Wednesday, January 27, 2010
A Taste of Italy: Review of Roberto Magris & the Europlane Orchestra' s "Current Views"
CD: Current Views
(Soul Note 121425-OD)
Italian Pianist Roberto Magris has established a floating, predominantly eastern European based orchestra that goes under the title Europlane. The elastic nature of this group allows him to interchange various talented musicians as time and their scheduling availability allow. Make no mistake; it is Magris that is the driving force behind this endeavor. He has a passion for large group, big band arrangements where the multi-instrument format allows him a huge palette on which to paint his musical visions. Magris has consistently offered high quality productions, often times with surprisingly emotive veteran collaborators like, altoist Herb Geller, drummer Jimmy “Junebug” Jackson and bassist Art Davis. My favorite iteration of his Europlane format to date has been his previously released “Check-In”,with the smoking Tony Lakatos on saxophone.
On this compilation of his music, recorded live at three different venues, Magris has assembled an enjoyable representation of some of these memorable performances. It is refreshing to get a chance to hear some fine European musicians
; many whom I have never had the pleasure of hearing before, playing behind the inspirational force that is Roberto Magris.
On “The Story Teller” Magris uses a beautiful Italian folk song as the basis for his melody. He expands from this theme with a dynamic horn section, and the guitar styling of the great Philip Catherine’s gently wailing electric guitar. Catherine is an impressionistic player of top order. His recent collaboration with the recently passed saxophonist Charlie Mariano on The Great Concert, a fine example of this talented musician's breath. For his part, Magris’s percussive piano solos have a strong McCoy Tyner influence, with a driven approach that envelopes the music in a warm, blanket of sound. These two artists make this one special .The song also features a Shorter-esque soprano solo by Marco Castelli that sails above the pulsing horn and rhythm sections.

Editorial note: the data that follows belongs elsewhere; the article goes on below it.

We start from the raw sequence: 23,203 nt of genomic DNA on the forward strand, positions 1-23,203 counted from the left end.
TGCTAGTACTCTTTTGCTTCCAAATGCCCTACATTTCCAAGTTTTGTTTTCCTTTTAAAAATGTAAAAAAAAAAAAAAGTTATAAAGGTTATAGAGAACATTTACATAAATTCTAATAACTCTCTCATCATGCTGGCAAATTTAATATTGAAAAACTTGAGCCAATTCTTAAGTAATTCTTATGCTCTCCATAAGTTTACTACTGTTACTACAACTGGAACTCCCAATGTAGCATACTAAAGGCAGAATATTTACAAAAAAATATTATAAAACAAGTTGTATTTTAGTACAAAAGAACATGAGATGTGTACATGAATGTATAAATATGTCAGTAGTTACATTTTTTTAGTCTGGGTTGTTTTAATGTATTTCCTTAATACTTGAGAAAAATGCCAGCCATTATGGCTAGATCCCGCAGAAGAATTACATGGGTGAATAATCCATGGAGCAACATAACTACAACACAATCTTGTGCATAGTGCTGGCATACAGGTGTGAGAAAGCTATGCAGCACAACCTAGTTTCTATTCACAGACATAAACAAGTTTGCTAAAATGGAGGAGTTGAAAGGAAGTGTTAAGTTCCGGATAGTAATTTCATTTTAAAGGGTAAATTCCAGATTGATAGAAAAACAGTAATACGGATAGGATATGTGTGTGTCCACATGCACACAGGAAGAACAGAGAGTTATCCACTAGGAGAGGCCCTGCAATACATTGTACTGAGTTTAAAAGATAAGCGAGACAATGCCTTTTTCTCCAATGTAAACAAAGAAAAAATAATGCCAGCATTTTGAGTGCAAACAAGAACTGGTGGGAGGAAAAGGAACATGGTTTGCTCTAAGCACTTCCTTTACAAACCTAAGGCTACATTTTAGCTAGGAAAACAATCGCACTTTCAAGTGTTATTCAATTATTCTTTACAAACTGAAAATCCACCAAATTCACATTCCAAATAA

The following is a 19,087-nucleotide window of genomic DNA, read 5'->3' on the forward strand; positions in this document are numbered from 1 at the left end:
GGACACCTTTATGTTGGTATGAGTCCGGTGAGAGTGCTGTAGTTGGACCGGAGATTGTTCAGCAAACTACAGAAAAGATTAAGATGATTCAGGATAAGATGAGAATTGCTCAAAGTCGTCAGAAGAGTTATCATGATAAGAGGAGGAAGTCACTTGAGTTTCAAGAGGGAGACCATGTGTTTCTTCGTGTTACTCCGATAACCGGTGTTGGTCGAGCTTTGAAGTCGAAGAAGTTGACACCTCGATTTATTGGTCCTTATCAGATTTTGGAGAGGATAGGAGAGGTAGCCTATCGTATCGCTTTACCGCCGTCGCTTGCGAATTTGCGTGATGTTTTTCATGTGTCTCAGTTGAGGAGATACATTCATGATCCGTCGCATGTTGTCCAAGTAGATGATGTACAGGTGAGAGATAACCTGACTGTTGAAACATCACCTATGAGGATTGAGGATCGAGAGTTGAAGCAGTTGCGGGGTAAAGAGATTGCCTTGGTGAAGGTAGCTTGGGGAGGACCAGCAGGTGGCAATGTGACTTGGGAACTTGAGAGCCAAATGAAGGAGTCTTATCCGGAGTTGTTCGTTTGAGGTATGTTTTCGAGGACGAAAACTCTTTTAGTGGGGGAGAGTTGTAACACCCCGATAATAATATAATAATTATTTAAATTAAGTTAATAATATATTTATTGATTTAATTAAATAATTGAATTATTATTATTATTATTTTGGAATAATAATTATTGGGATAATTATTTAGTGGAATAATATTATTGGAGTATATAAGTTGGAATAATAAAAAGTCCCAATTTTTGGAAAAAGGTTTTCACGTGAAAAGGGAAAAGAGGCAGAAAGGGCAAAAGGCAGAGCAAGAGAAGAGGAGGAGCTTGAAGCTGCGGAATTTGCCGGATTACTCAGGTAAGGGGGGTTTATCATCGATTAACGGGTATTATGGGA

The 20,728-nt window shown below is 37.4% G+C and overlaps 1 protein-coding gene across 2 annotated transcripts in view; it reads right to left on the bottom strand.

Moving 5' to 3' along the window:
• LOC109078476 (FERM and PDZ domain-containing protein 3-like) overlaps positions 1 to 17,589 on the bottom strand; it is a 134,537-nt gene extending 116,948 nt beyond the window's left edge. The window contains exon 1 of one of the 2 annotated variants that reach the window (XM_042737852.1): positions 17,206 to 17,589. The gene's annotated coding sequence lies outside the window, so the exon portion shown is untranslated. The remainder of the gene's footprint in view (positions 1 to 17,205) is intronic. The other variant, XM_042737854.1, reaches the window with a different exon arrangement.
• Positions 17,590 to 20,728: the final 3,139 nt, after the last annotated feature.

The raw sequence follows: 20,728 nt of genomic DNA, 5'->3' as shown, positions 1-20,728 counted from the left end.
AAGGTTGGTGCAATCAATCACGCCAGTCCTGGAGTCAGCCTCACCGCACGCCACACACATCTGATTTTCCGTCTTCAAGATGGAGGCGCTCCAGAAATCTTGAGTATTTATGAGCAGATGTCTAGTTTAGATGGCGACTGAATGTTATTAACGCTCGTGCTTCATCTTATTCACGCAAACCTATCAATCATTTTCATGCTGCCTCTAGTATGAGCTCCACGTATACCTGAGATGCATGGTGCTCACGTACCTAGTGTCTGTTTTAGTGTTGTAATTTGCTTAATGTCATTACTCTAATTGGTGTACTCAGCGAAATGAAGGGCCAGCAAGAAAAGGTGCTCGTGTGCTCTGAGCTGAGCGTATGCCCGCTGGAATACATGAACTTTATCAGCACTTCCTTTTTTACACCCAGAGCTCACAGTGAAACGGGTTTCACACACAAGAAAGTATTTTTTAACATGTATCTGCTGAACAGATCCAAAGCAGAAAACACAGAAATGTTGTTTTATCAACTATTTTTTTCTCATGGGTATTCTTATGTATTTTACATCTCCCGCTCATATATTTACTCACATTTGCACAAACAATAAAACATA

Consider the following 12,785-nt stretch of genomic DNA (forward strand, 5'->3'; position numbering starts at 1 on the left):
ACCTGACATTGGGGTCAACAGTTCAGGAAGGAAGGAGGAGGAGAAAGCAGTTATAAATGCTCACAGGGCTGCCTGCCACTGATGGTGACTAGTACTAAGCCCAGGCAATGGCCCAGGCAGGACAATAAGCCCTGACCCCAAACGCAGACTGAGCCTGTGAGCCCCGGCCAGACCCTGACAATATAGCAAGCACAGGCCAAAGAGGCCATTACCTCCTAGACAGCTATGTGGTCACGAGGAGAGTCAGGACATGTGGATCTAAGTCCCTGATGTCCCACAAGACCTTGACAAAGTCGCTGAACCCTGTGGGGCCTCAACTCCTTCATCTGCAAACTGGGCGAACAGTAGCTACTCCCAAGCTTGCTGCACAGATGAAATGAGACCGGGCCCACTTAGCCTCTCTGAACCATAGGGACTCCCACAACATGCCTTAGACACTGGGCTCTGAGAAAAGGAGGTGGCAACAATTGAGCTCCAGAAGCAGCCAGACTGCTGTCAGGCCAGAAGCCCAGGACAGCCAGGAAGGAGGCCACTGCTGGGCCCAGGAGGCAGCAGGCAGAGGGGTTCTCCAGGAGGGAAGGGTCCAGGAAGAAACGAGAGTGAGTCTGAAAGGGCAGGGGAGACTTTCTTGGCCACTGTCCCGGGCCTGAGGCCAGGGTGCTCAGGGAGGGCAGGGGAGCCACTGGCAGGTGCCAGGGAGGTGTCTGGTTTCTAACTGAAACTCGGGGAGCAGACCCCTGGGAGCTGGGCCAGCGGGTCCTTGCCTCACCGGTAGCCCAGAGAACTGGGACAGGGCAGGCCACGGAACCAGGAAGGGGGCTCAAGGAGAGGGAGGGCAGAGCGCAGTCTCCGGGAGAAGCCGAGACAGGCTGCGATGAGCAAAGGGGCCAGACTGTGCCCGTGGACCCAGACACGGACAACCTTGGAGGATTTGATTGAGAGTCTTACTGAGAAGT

“Dukish Interlude” starts out with an impressionistic introduction that is seemingly inspired by Duke Ellington. It nonetheless reminds me of Milton Nasciemento’s “Ponta De Areia” from Wayne Shorter’s fine album Native Dancer
. The hauntingly beautiful combination of the arco playing of Vitold Rek on bass along with the tubular sound of Molenhof’s vibes demonstrates Magris’ strong arrangement and his compositional talent. The song settles into a nice groove featuring a serpentine sounding alto solo by Kyrstof Bacso. The song reprises to the vibes/ arco bass duo that bookends the piece back to its original exotic sound.
The only standard on the album is Jerome Kern’s “Love in Vain” which gets a boisterous, swinging horn section intro before yielding to Molenhof’s vibes and a tenor solo by Muenchinger.
“Hombres” is a Latin inspired tune that features a facile bass solo by Rek, leaving no doubt that the man can play. Drummer Gabrielle Centis anchors the song with his effective sense of Latin rhythms.
“React” is a hard driving modal piece inspired by what Magris calls “the Black Stream” of the 70’s jazz music coming from America. Here Magris shows his capacity to play with great kinetics; in the modal, rhythmic style reminiscent of such artist’s as Tyner and Mingus’ pianist Don Pullen. Ottaviano sends the song into the stratosphere with a spirited soprano solo that reminds me of a young Dave Liebman on fire. This one cooks.
“Steady Mood” has the predictably languishing sound of the theme to a detective movie. Basco’s particularly silky solo on alto builds on the sultry mood that Magris is setting. Molenhof’s vibes rounds the edges, with a smooth cool sound, as Magris and his rhythm section bring the song though its paces.
“For Naima” is actually a dedication, but not to John Coltrane’s wife of the same name. It is instead dedicated to Magris’s daughter whose name was inspired by the Coltrane composition. It has a straightforward swinging vibe where Magris plays Fender Rhodes, with its distinctive 70’s sound, and is joined by soloists Lackner on alto, Schreck on rousing trombone and a swinging Darko Jurovic on guitar.
While not as powerful for me as “Check-In”
the live performance captured on Roberto Magris & the Europlane Orchestra’s "Current Views""is a worthy addition to any big band music collection.
All Recorded Live: #1 September 20, 2002 Casa della Musica,Trieste, Italy) #2,34,5,&6 July 21, 2003, Italy Cassa della Musica, Trieste, Italy #7 recorded November 23, 2001, Teatro Gustavo da Modena, Palmanova, Italy
Musicians: Roberto Magris (piano and arranger); Gabriele Centis (drums); Kristof Basco ( alto on 2,3,4,5& 6); Roberto Ottaviano ( tenor & soprano sax on 2, 3,4, 5&6); Vitold Rek ( bass on 2,3, 4, 5 & 6); Christian Muenschinger (tenor sax 2,3,4,5& 6) ; Bill Molenhof (vibes on 2,3,4, &6); Philip Catherine (guitar on 1); Julius Baros ( trumpet on #7); Rado Tariska (alto on 1); Marko Lacker (alto sax on 7); Marco Castelli (soprano on 1 & tenor sax on 7);Loje Krajncan (trombone on #1); Ferenc Schrek (trombone on #7);Darko Jurovic (guitar on 7);Frantisek Uhlir ( bass on 1 & 7).
All compositions and arrangements by Roberto Magris except In Love in Vain composed by L. Robin & J. Kern arranged by Roberto Magris